The Sims 2 Pets Wii Review
Who’d have a pet? A dog destroys stuff for example, empties his or her bowel and bladder contents on your carpet, and acts as if they are completely deaf when objecting to your commands. But in all honesty it’s all worth it in the end as your dog hopefully turns into a well behaved joy, and this is something that The Sims 2 Pets perfectly emulates, which isn’t surprising as the popular series has always replicated real life in a more realistic manner than any soap opera.
Yes, The Sims, a franchise which most of us are familiar with such is the mass appeal and sales it has generated so far. Entries in the series are always snatched off the shelves with an eagerness that matches up to a snappy gator looking for a meaty hand. As the title suggests, this is basically The Sims 2 with the addition of some lovable furry friends.
Now where do we start with a game like The Sims? As even the console versions have proven themselves to be rich in features despite the lack of others (Sim aging, bringing children into the world etc) that have contributed to providing an enhanced experience on the PC. Well is there any better place to start than the beginning?
From the outset you can either opt to begin the game from scratch, designing your own Sims, pets and home, or you can move into an already occupied house with a roof readily over your head and most of the essentials already in place. With these foundations set you are then tasked with keeping your virtual people as happy as circus clowns by doing the menial and repetitive tasks that make life so wonderful (dish washing, hygiene, cooking food and eating it, going to work etc etc etc), meeting goals and basically emulating your own life outside the world of the Sims. Then, of course there’s those demanding, messy and fussy titular pets that just make your life more difficult (indeed, who’d have a pet).
Yes, you cannot expect to bring a new pet into the home without any mishaps, which means that training your animals to be well behaved is a must. When you catch one of your dogs digging for example you can give him or her a stern telling off, and over time your canine pal will learn that the garden isn’t a place to dig in. You can even train your pets with various commands, bond with them by playing and showing affection towards them and when a male and female animal are paired up they may even disappear off into privacy to produce some offspring (damn more trouble!). Like all the other elements in The Sims, it’s strangely compelling and warming to have a biddable and loving pet or two living amongst your Sims.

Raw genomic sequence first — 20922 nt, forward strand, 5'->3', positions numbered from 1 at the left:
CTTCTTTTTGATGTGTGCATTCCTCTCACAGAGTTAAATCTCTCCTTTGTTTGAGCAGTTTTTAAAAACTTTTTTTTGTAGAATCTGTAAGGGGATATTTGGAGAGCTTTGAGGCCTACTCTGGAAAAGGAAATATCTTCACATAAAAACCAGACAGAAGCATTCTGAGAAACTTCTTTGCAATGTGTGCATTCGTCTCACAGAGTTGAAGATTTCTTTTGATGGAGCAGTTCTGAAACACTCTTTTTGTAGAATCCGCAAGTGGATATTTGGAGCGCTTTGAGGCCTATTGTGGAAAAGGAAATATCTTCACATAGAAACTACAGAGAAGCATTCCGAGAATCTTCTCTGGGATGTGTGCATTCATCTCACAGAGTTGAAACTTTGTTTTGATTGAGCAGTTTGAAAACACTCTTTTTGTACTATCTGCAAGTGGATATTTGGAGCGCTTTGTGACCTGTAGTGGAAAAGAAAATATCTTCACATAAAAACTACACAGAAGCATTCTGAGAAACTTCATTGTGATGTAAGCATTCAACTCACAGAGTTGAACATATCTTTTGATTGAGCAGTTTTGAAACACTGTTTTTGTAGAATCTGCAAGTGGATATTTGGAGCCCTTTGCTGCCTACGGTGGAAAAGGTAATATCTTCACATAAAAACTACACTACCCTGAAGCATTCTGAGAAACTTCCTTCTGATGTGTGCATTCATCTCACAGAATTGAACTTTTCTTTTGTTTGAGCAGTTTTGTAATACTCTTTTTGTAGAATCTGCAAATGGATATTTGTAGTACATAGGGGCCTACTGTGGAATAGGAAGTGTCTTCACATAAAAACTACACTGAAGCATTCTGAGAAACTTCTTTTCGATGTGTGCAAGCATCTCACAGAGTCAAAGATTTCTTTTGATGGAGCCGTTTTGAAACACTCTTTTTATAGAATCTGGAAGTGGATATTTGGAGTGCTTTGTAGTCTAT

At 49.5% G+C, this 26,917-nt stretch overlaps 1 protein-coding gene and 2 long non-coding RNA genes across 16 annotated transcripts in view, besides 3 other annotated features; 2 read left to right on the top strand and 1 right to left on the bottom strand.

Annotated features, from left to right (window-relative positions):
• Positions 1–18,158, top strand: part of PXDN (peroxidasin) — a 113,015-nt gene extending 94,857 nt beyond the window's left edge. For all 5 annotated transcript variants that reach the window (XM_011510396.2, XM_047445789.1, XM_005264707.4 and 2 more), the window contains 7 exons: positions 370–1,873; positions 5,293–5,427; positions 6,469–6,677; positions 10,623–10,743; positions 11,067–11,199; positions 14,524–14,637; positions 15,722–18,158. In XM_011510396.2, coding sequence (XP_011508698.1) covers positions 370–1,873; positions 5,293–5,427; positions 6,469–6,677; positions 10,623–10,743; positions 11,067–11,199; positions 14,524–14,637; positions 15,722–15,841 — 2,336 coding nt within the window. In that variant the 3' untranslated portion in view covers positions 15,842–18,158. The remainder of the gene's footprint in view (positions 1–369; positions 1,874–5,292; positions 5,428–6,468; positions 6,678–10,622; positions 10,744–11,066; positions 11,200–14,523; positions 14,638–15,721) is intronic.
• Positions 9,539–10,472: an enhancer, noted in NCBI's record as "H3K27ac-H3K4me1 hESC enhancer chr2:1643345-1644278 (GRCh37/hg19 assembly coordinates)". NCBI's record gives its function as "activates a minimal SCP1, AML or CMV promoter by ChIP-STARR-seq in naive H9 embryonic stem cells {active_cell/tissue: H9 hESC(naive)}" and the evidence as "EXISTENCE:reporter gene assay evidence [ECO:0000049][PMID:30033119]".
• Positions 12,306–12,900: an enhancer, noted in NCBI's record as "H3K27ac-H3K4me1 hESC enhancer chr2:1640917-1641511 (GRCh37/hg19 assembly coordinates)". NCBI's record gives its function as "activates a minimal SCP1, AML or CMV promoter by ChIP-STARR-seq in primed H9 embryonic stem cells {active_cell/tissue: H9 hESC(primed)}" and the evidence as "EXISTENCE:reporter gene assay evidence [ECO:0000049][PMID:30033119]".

Life is all about multitasking and repetitions, and if you don’t keep your relationships up with your pets, they may do a runner and will never return to your unloving embrace. This means, that just like the Sims, you must monitor your pets moods, keep their food dishes full, make sure that there’s somewhere for your pets to lie down when they’re fancying some sleep, lavish them with attention to keep them from feeling lonely, and bath them to make sure they don’t begin smelling like strays.
The town square is a place where you can purchase or sell pets, and buy them treats and essentials (a better range then what’s included in the menu catalogue) with points earned by accomplishing good stuff with your animals. It’s also a place where your Sims or pets can socialise with others, which obviously keeps their social levels from dropping into nothingness.
Make no mistake about it this is indeed a Wii game that makes use of both the remote and nunchuck. You can either play in classic or direct control mode, with the former acting as a cursor that you can move around with the remote whilst the latter allows you to take – as the name suggests – direct control of any of your Sims. Obviously as a pointing device the remote does do the game some favours, but those expecting inventive use of the Wii’s controls should look elsewhere.
The Sims remains a rather acquired taste, although, whether you like the concept or not, the amount of intricate detail that has gone into the series is unarguable. Pets are a nice addition to the life of your Sims and require patience and time to turn them into the perfect pet (much like real life then). Fans of the popular series should be delighted with what’s on offer here.